Wash your hands properly

If you’re like me, you pay close attention to reports of foodborne illnesses, including salmonella, listeria and E. coli outbreaks. You also check your refrigerator and pantry for recalled foods

But according to a recent survey, American consumers continue to make basic food-safety errors at home. We’re doing either too much or too little, say researchers from Ann Arbor, MI-based NSF International, a nonprofit public health and safety organization. 

“Food safety is everyone’s responsibility, and consumers need to put added attention around food-safety practices in the home,” says NSF home safety expert Cheryl Luptowski. “Learning, understanding and changing food-safety behavior through simple everyday practices will make a substantial difference in reducing the incidence of foodborne illness in America.” 

Are you guilty of the following behaviors?

Lazy about handwashing?

While 90% of us wash our hands after handling raw meat or poultry, 20% aren’t using warm water and soap—the most effective combination for reducing exposure to the bacteria that cause foodborne illness.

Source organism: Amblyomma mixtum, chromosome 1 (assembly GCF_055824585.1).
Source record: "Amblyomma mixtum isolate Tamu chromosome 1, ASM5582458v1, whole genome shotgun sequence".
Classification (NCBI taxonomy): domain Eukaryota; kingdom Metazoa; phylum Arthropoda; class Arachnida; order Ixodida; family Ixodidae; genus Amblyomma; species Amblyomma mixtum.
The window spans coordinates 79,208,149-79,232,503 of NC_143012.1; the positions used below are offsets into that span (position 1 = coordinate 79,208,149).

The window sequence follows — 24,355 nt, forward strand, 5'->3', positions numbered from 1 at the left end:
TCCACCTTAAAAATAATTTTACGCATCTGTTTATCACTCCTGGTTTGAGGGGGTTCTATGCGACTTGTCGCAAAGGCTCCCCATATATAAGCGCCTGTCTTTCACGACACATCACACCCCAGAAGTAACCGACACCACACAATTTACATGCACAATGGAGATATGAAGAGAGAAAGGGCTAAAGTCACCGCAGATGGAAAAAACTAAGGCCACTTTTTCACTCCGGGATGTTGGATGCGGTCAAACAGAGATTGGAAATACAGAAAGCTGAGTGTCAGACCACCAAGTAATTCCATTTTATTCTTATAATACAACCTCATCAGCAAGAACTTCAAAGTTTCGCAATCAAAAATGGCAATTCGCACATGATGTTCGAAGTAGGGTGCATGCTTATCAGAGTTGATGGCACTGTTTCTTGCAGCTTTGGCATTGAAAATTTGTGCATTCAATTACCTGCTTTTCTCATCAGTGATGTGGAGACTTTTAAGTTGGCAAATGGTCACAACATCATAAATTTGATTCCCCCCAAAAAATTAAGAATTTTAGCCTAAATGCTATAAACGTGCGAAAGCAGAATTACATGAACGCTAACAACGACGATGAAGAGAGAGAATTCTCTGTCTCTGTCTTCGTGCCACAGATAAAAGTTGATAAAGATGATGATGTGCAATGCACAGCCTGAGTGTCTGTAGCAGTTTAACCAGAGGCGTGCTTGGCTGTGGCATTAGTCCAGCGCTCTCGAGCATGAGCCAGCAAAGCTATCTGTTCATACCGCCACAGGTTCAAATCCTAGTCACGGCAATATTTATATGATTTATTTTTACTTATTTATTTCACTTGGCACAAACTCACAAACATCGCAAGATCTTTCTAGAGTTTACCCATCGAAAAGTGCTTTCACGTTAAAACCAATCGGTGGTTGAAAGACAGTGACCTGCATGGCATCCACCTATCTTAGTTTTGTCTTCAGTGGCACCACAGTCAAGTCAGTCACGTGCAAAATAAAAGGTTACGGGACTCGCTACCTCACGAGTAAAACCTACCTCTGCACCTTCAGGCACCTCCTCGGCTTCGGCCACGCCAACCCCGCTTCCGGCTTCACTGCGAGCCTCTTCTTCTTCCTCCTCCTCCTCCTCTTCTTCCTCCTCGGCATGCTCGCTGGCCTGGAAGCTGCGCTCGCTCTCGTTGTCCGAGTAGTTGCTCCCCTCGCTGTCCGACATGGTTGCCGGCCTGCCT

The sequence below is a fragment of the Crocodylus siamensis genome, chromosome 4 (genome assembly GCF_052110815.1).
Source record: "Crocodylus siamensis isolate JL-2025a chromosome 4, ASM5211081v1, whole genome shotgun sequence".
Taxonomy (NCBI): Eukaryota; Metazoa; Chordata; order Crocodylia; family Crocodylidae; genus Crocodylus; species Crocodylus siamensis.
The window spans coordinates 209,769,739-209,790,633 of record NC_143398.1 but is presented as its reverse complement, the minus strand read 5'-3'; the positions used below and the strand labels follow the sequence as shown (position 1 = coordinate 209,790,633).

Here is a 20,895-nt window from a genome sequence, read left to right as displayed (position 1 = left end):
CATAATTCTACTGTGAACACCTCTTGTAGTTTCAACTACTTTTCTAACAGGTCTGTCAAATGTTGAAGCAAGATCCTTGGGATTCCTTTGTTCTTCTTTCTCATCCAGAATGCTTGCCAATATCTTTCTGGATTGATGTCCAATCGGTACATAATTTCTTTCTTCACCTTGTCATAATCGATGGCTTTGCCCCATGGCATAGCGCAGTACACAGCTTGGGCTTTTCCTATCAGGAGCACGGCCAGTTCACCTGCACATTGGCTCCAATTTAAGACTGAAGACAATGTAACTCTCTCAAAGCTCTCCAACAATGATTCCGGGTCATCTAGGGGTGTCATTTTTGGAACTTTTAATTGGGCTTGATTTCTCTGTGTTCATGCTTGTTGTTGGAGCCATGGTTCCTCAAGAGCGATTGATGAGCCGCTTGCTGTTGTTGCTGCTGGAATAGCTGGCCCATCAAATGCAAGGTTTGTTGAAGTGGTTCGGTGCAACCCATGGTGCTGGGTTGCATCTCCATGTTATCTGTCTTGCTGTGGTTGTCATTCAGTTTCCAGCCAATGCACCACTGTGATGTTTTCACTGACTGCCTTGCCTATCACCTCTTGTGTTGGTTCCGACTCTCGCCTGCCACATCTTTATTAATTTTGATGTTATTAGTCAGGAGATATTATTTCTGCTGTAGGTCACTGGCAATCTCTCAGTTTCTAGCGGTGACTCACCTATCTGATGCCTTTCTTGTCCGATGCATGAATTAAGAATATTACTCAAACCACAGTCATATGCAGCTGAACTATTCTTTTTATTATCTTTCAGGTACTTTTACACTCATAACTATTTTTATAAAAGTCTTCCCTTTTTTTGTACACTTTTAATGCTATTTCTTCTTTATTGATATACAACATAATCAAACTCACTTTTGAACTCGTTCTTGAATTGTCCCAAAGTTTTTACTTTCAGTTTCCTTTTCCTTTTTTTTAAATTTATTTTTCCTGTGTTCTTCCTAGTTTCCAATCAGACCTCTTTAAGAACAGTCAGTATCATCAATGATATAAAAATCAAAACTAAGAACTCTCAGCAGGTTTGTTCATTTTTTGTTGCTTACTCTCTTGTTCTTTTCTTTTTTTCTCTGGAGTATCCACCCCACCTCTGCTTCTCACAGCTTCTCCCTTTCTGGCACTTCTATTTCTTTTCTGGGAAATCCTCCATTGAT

Let’s review the basics:

  • Wash hands with soap and warm water before cooking and/or after handling raw meat and poultry. Warm water is more effective at removing grease and grime because it increases soap’s ability to penetrate dirt and oils found on the skin. 
  • Lather your hands for the recommended 20 seconds before rinsing off the soap.  This is best achieved by sing “Happy Birthday” twice when washing your hands.

Screwing up in the leftover department? 

We are serious food wasters. Many of us are overly cautious when discarding leftover food, largely because we don’t understand expiration dates

About 40% of us fail to save any leftovers or throw them out within 1 or 2 days. In reality, properly stored leftovers can likely be saved for up to 3 or 4 days. Dispose of them thereafter. 

If you don’t plan to consume leftovers right away, freeze them.

Blowing off the food thermometer?

Meat and poultry thermometer

Only 20% of us use a meat and poultry thermometer to ensure proteins are properly cooked.

Always use a food thermometer to ensure meat and poultry are safe to eat. Using your senses—sight, smell and taste—is an unreliable way to gauge whether meat and poultry are cooked to the proper temperature.

Forget the 2-hour rule?

Never eat foods (like party platters or picnic/potluck dishes) that have been left at room temperature for more than 2 hours.

Photos: Component Design, JAR